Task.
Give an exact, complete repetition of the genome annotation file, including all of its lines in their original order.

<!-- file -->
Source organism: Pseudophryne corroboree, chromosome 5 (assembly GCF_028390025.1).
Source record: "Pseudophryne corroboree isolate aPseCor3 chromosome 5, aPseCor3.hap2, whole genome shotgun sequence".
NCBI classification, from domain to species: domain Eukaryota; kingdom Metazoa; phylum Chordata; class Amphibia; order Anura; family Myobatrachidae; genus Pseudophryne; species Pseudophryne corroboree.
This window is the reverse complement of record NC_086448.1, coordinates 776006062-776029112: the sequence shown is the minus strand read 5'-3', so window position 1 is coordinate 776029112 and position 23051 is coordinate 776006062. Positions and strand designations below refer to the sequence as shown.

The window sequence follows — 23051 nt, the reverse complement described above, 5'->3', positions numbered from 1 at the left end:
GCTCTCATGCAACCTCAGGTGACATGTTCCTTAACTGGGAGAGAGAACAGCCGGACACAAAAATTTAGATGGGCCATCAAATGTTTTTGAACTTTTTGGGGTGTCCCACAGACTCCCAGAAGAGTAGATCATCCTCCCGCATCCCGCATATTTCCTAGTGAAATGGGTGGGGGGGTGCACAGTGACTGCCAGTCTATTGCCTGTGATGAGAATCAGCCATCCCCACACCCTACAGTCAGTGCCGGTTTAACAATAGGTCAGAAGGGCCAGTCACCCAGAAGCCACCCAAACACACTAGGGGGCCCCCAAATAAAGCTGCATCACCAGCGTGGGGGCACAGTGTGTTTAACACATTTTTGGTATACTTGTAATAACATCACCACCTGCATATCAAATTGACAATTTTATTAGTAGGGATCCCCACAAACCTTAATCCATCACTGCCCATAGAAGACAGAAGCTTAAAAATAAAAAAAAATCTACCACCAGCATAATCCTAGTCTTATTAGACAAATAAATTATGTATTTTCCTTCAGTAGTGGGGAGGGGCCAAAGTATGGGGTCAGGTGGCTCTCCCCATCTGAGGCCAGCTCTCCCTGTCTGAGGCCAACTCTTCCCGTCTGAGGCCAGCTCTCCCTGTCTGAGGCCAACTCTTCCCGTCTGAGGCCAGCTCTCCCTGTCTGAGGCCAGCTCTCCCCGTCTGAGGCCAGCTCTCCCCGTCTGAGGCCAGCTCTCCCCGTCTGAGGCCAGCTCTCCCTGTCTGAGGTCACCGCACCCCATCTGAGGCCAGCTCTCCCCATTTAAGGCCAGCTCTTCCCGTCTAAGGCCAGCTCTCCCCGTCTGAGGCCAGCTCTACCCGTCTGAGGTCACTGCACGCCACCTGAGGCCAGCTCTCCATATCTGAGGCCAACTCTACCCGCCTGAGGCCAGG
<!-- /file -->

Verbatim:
Source organism: Pseudophryne corroboree, chromosome 5 (assembly GCF_028390025.1).
Source record: "Pseudophryne corroboree isolate aPseCor3 chromosome 5, aPseCor3.hap2, whole genome shotgun sequence".
NCBI classification, from domain to species: domain Eukaryota; kingdom Metazoa; phylum Chordata; class Amphibia; order Anura; family Myobatrachidae; genus Pseudophryne; species Pseudophryne corroboree.
This window is the reverse complement of record NC_086448.1, coordinates 776006062-776029112: the sequence shown is the minus strand read 5'-3', so window position 1 is coordinate 776029112 and position 23051 is coordinate 776006062. Positions and strand designations below refer to the sequence as shown.

The window sequence follows — 23051 nt, the reverse complement described above, 5'->3', positions numbered from 1 at the left end:
GCTCTCATGCAACCTCAGGTGACATGTTCCTTAACTGGGAGAGAGAACAGCCGGACACAAAAATTTAGATGGGCCATCAAATGTTTTTGAACTTTTTGGGGTGTCCCACAGACTCCCAGAAGAGTAGATCATCCTCCCGCATCCCGCATATTTCCTAGTGAAATGGGTGGGGGGGTGCACAGTGACTGCCAGTCTATTGCCTGTGATGAGAATCAGCCATCCCCACACCCTACAGTCAGTGCCGGTTTAACAATAGGTCAGAAGGGCCAGTCACCCAGAAGCCACCCAAACACACTAGGGGGCCCCCAAATAAAGCTGCATCACCAGCGTGGGGGCACAGTGTGTTTAACACATTTTTGGTATACTTGTAATAACATCACCACCTGCATATCAAATTGACAATTTTATTAGTAGGGATCCCCACAAACCTTAATCCATCACTGCCCATAGAAGACAGAAGCTTAAAAATAAAAAAAAATCTACCACCAGCATAATCCTAGTCTTATTAGACAAATAAATTATGTATTTTCCTTCAGTAGTGGGGAGGGGCCAAAGTATGGGGTCAGGTGGCTCTCCCCATCTGAGGCCAGCTCTCCCTGTCTGAGGCCAACTCTTCCCGTCTGAGGCCAGCTCTCCCTGTCTGAGGCCAACTCTTCCCGTCTGAGGCCAGCTCTCCCTGTCTGAGGCCAGCTCTCCCCGTCTGAGGCCAGCTCTCCCCGTCTGAGGCCAGCTCTCCCCGTCTGAGGCCAGCTCTCCCTGTCTGAGGTCACCGCACCCCATCTGAGGCCAGCTCTCCCCATTTAAGGCCAGCTCTTCCCGTCTAAGGCCAGCTCTCCCCGTCTGAGGCCAGCTCTACCCGTCTGAGGTCACTGCACGCCACCTGAGGCCAGCTCTCCATATCTGAGGCCAACTCTACCCGCCTGAGGCCAGG